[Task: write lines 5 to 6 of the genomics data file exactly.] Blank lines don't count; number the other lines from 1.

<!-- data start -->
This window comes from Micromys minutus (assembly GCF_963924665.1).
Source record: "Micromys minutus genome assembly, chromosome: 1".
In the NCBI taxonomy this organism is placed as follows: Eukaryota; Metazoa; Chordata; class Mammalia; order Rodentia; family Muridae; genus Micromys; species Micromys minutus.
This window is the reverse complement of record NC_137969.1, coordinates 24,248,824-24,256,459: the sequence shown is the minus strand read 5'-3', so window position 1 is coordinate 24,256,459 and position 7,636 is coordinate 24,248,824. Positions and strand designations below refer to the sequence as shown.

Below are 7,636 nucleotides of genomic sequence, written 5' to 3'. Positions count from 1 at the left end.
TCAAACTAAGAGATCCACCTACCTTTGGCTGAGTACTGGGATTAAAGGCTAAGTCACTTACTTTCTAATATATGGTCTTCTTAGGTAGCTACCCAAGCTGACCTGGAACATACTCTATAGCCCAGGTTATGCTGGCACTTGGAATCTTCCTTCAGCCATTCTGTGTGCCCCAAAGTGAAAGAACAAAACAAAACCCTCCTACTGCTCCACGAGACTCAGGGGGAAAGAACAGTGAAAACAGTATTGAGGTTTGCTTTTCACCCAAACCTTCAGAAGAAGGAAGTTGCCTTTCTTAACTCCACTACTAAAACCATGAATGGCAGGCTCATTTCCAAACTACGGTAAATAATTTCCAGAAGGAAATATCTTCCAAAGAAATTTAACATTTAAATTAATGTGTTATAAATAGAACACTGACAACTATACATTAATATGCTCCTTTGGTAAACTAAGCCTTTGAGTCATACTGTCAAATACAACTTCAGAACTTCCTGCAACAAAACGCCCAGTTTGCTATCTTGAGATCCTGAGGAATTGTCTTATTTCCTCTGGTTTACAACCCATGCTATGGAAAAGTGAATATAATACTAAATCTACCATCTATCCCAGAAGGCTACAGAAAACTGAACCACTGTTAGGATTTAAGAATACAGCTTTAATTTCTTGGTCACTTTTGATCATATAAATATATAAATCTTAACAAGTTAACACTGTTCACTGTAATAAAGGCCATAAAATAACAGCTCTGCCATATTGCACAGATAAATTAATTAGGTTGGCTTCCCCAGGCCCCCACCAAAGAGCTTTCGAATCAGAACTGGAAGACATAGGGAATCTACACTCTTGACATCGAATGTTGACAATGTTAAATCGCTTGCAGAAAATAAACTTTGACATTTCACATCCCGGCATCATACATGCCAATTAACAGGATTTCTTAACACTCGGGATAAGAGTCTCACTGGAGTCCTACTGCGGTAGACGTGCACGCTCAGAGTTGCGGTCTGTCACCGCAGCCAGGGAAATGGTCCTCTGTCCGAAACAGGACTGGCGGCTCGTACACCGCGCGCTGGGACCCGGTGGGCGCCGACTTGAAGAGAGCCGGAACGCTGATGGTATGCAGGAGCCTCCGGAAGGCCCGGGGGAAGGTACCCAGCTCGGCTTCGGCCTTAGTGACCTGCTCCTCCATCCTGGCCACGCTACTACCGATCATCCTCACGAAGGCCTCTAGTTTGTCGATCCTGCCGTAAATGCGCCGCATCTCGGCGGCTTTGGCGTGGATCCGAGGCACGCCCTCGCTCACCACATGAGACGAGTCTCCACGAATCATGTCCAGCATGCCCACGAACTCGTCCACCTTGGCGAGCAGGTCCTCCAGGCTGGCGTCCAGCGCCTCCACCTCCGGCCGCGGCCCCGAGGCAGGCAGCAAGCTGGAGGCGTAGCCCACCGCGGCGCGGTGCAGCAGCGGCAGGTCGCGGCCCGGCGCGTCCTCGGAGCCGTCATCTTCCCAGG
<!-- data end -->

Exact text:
Below are 7,636 nucleotides of genomic sequence, written 5' to 3'. Positions count from 1 at the left end.
TCAAACTAAGAGATCCACCTACCTTTGGCTGAGTACTGGGATTAAAGGCTAAGTCACTTACTTTCTAATATATGGTCTTCTTAGGTAGCTACCCAAGCTGACCTGGAACATACTCTATAGCCCAGGTTATGCTGGCACTTGGAATCTTCCTTCAGCCATTCTGTGTGCCCCAAAGTGAAAGAACAAAACAAAACCCTCCTACTGCTCCACGAGACTCAGGGGGAAAGAACAGTGAAAACAGTATTGAGGTTTGCTTTTCACCCAAACCTTCAGAAGAAGGAAGTTGCCTTTCTTAACTCCACTACTAAAACCATGAATGGCAGGCTCATTTCCAAACTACGGTAAATAATTTCCAGAAGGAAATATCTTCCAAAGAAATTTAACATTTAAATTAATGTGTTATAAATAGAACACTGACAACTATACATTAATATGCTCCTTTGGTAAACTAAGCCTTTGAGTCATACTGTCAAATACAACTTCAGAACTTCCTGCAACAAAACGCCCAGTTTGCTATCTTGAGATCCTGAGGAATTGTCTTATTTCCTCTGGTTTACAACCCATGCTATGGAAAAGTGAATATAATACTAAATCTACCATCTATCCCAGAAGGCTACAGAAAACTGAACCACTGTTAGGATTTAAGAATACAGCTTTAATTTCTTGGTCACTTTTGATCATATAAATATATAAATCTTAACAAGTTAACACTGTTCACTGTAATAAAGGCCATAAAATAACAGCTCTGCCATATTGCACAGATAAATTAATTAGGTTGGCTTCCCCAGGCCCCCACCAAAGAGCTTTCGAATCAGAACTGGAAGACATAGGGAATCTACACTCTTGACATCGAATGTTGACAATGTTAAATCGCTTGCAGAAAATAAACTTTGACATTTCACATCCCGGCATCATACATGCCAATTAACAGGATTTCTTAACACTCGGGATAAGAGTCTCACTGGAGTCCTACTGCGGTAGACGTGCACGCTCAGAGTTGCGGTCTGTCACCGCAGCCAGGGAAATGGTCCTCTGTCCGAAACAGGACTGGCGGCTCGTACACCGCGCGCTGGGACCCGGTGGGCGCCGACTTGAAGAGAGCCGGAACGCTGATGGTATGCAGGAGCCTCCGGAAGGCCCGGGGGAAGGTACCCAGCTCGGCTTCGGCCTTAGTGACCTGCTCCTCCATCCTGGCCACGCTACTACCGATCATCCTCACGAAGGCCTCTAGTTTGTCGATCCTGCCGTAAATGCGCCGCATCTCGGCGGCTTTGGCGTGGATCCGAGGCACGCCCTCGCTCACCACATGAGACGAGTCTCCACGAATCATGTCCAGCATGCCCACGAACTCGTCCACCTTGGCGAGCAGGTCCTCCAGGCTGGCGTCCAGCGCCTCCACCTCCGGCCGCGGCCCCGAGGCAGGCAGCAAGCTGGAGGCGTAGCCCACCGCGGCGCGGTGCAGCAGCGGCAGGTCGCGGCCCGGCGCGTCCTCGGAGCCGTCATCTTCCCAGG